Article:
California prisoners prepare for another hunger strike to protest persistently deplorable conditions
But activists say the nearly $2 million Brown received from the California Correctional Peace Officers Association (CCPOA) during his successful bid for governor in 2010 had more to do with it than infamous serial killers.
Assembly member Tom Ammiano, who authored the most recent bill, stressed that "Press access isn't just to sell newspapers. It's a way for the public to know that the prisons it pays for are well-run. I invite the governor to visit the SHU to see for himself why media access is so important."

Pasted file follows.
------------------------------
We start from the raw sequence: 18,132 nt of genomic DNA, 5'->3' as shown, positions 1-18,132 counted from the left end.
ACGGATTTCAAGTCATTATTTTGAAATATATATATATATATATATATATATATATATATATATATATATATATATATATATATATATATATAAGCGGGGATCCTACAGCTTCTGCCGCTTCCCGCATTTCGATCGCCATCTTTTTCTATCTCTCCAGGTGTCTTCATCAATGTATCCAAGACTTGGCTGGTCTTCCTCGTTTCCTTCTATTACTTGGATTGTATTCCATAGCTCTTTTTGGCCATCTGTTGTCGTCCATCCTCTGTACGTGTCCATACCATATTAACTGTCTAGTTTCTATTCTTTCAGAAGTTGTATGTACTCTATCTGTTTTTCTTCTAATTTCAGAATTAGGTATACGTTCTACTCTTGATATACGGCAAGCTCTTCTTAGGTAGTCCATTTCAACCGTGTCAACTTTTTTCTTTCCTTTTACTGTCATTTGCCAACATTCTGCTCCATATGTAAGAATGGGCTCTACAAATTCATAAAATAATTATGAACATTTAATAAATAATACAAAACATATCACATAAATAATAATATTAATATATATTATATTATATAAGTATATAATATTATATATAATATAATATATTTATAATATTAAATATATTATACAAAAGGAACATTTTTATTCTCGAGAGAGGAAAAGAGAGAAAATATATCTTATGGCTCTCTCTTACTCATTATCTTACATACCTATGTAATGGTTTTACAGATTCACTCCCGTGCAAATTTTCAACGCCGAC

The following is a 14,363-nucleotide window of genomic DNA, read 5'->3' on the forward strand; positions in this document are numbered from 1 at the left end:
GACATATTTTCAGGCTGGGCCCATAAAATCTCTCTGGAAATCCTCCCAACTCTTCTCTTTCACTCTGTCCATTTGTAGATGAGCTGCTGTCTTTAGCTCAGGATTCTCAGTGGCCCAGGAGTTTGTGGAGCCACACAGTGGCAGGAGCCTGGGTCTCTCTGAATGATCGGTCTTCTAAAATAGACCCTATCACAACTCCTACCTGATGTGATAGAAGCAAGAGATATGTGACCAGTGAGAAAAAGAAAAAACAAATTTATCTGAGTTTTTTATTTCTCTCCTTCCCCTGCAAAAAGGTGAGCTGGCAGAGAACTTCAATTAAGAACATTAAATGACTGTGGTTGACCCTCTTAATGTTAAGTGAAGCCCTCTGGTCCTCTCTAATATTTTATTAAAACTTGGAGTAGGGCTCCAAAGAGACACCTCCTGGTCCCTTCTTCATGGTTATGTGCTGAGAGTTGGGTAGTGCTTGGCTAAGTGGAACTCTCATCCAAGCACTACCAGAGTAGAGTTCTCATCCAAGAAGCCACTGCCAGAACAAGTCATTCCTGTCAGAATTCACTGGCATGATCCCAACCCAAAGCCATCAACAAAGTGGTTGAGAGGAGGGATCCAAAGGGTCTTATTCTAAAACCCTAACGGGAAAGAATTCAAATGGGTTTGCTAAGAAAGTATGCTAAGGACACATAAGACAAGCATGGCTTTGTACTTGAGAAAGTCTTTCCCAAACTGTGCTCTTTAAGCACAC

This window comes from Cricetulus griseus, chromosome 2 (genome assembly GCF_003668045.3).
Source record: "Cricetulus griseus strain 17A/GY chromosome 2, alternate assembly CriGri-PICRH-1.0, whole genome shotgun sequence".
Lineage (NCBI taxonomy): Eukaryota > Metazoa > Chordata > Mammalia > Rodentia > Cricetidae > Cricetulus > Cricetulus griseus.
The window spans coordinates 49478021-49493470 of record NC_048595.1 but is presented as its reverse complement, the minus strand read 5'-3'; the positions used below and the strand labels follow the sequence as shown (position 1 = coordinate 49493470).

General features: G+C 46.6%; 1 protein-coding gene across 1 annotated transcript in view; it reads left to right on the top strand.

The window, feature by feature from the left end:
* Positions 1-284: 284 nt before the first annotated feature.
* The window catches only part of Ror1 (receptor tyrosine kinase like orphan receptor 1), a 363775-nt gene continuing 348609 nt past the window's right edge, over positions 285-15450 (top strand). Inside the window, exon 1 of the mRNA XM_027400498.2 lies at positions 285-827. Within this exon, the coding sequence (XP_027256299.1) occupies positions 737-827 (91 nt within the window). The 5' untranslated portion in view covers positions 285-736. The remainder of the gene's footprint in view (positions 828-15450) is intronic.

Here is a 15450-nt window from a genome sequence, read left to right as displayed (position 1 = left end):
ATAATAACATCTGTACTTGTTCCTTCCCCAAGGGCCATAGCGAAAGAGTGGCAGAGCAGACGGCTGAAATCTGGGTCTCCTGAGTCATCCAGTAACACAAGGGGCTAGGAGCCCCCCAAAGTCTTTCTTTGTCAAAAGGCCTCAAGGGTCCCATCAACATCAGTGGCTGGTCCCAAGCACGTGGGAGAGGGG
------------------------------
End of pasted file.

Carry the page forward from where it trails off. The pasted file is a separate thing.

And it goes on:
Last time around, Jamaa lost 19 pounds. Deprived of sunlight, the Oakland-born man has developed melanin and vitamin D deficiencies that have lightened his normally dark brown skin. He suffers stomach problems and swollen thyroid glands that he didn't have before prison. Starvation is a possibly lethal proposition. "Make no mistake, none of us wants to die. But we are prepared to, if that's what it takes to force a real reform," he and other strike leaders wrote in a statement last December. Jamaa's sister, Marie Levin, who has organized monthly vigils for the strikers at Oakland's monthly First Fridays/Art Murmur event, is worried about how her brother's body will cope this time around. "It's something that we as family members don't want them to have to experience again," she notes with anxiety. Yet both the prisoners and their advocates on the outside say they can't simply let dehumanizing conditions in California's prison system continue indefinitely. "I think things have changed, but not substantially in terms of actual conditions," Kupers argues. "What is changed is the CDCR had to recognize the strikers, and conceded some of the things. And subsequently, the various prisoner groups have come together and made a commitment not to have violence between groups inside the prisons. This is huge advancement." But unless all 45 demands are met, they say the strike will commence July 8. For now, Jamaa and others are readying their bodies for hunger, for a cause they believe goes far beyond prison walls. "Know this," he wrote from SHU, words that needed to be smuggled out through unconventional means to get around an official wall of silence. "I am a ... Prisoner of War, and I serve the interest of all people."